Although at Q1 they had in place a network of 17 resellers in nine countries which had been selling their product for quite some time, they seem to have sold the idea that they will now “launch” their product. Subsequent to the May IPO they have announced two new resellers, Rainbow Solutions in Europe and Datalink in the US, and are now pursuing a strategy of addressing the national reseller market which in 2014 was 46% of their revenue. However, to date there is nothing to be found on Datalink’s website, and iRapp is listed among product offerings at Rainbow Solutions for €70. While these new relationships are a positive, I sense they are a modest incremental positive and highly unlikely to produce a cumulative $1m in revenue for Code Rebel in the foreseeable future.
The insiders have a number of non-arms length transactions on the books to affiliates under their control (which isn’t particularly alarming given this was recently and probably still should be a private company). The insiders have a website development company called Bump Networks at the same address to which related party payables are owed for rent, administrative, and technical services. This payable was $444,405 at 12/31/14 amounting to nearly 2x 2014 sales. In addition, the company is dependent on Bump Networks providing continued services to operate, including key personnel who do not have employment contracts.
Software is a tricky technical business, and they have had their share of problems. In 2013 they had issues with a graphics processing algorithm in iRapp that resulted in content not displaying properly, hidden sessions not functioning correctly, and remote printing problems. The company considers these issues now solved and has a new edition of iRapp software. Given the limited resources of this company to fix such problems, to deter hackers, and to stay current with Apple and Windows releases, this can be considered an ongoing vulnerability.
We live in great country where a couple of guys can program a software fix because they don’t like the user experience offered by conventional remote access technology, sell a few licenses at a loss, and turn it into a multi-hundred million market cap company… Well, this can fall to earth as well, and reminds one of a late 90s dot.com stock without material revenue. While I have no idea who is pumping this situation to such heights, there is an obscure website called Dakota Financial News that has put out erroneous press releases about the company including “Code Rebel Corp (CDRB) to Issue Quarterly Dividend of $0.45” to which the company promptly issued its own press release denying this dividend had been issued and alerted the SEC. The only other thing that might have contributed to this stock’s moonwalk is the June 12th announcement that it would be added to the Russell 3000 Index at the annual reconstitution on June 26th.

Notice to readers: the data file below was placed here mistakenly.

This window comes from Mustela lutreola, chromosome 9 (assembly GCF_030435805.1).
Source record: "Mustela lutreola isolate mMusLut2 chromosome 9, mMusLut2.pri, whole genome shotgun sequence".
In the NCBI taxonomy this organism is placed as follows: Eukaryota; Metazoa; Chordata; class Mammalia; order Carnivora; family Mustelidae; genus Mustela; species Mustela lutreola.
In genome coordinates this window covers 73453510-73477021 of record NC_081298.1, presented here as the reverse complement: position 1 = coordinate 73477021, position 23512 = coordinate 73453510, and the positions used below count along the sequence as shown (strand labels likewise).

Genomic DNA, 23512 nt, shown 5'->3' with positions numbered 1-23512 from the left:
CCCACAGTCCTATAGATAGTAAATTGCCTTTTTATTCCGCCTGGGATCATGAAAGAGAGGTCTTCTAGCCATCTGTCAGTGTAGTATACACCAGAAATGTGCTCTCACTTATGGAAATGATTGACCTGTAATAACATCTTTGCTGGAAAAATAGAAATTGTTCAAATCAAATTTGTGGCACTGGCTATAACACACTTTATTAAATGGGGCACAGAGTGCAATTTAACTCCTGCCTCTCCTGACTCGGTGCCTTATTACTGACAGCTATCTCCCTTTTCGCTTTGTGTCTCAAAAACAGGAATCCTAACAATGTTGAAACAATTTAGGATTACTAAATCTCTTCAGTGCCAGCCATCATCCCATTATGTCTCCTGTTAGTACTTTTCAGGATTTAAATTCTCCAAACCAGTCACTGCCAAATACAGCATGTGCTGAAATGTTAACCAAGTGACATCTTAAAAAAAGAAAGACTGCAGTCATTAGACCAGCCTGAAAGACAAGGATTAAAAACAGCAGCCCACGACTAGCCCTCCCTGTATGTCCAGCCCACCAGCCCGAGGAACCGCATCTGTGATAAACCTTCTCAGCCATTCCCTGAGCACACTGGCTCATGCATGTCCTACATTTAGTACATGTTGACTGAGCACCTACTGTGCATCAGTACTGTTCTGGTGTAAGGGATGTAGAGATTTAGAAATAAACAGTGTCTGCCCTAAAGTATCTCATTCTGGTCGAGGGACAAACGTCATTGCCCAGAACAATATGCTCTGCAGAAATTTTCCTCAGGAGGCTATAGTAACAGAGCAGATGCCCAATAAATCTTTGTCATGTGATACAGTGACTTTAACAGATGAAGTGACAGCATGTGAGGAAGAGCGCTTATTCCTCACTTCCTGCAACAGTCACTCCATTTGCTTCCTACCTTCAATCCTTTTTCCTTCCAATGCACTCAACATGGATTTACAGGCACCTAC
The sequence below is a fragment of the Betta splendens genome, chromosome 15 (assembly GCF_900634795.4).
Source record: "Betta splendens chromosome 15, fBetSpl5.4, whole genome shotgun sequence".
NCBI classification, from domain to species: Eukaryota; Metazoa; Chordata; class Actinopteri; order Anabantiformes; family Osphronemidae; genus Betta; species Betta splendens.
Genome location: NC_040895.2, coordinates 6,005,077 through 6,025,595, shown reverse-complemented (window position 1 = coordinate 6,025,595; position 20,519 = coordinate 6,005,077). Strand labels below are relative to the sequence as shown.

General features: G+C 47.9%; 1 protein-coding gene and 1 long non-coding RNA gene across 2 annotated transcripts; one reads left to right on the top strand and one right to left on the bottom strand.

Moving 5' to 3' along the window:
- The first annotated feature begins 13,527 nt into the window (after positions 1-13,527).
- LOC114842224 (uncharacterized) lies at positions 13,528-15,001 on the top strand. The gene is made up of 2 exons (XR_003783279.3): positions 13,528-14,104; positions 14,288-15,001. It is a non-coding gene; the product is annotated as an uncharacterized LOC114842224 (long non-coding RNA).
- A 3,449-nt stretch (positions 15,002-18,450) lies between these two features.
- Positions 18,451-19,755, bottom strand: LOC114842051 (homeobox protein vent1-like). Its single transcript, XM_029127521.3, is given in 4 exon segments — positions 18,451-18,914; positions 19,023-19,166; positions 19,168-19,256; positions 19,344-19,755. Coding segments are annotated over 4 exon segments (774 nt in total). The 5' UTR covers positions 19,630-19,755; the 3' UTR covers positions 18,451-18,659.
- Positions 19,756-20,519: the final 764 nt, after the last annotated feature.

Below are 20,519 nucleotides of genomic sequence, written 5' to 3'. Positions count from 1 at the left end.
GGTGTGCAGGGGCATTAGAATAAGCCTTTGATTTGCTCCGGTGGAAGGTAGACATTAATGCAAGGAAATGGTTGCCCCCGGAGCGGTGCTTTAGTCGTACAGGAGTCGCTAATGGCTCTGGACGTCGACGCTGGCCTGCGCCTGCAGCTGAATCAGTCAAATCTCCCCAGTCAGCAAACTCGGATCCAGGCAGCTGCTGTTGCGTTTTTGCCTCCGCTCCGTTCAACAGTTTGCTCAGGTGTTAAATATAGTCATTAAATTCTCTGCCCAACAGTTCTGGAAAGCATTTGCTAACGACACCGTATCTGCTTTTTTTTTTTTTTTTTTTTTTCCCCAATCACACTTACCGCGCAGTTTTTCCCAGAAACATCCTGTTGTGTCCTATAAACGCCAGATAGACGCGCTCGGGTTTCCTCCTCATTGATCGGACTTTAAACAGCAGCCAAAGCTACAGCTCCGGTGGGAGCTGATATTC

- Realization that the resellers 'launch' is a bust
- IPO stock overhang with 3.3m insider shares unlocking Nov 7
- Inability to generate material revenue
|Entry||07/23/2015 12:48 AM|
what have they done with the money?
enjoyed the write-up
|Entry||07/31/2015 01:57 PM|
This is getting tempting to cover, now at $7, but I'm going to resist my drooling and wait. This can be a $1-2 stock in a year when they have burned through the cash.
|Entry||01/04/2016 12:17 PM|
A new year and closing this out, now at a $2 handle.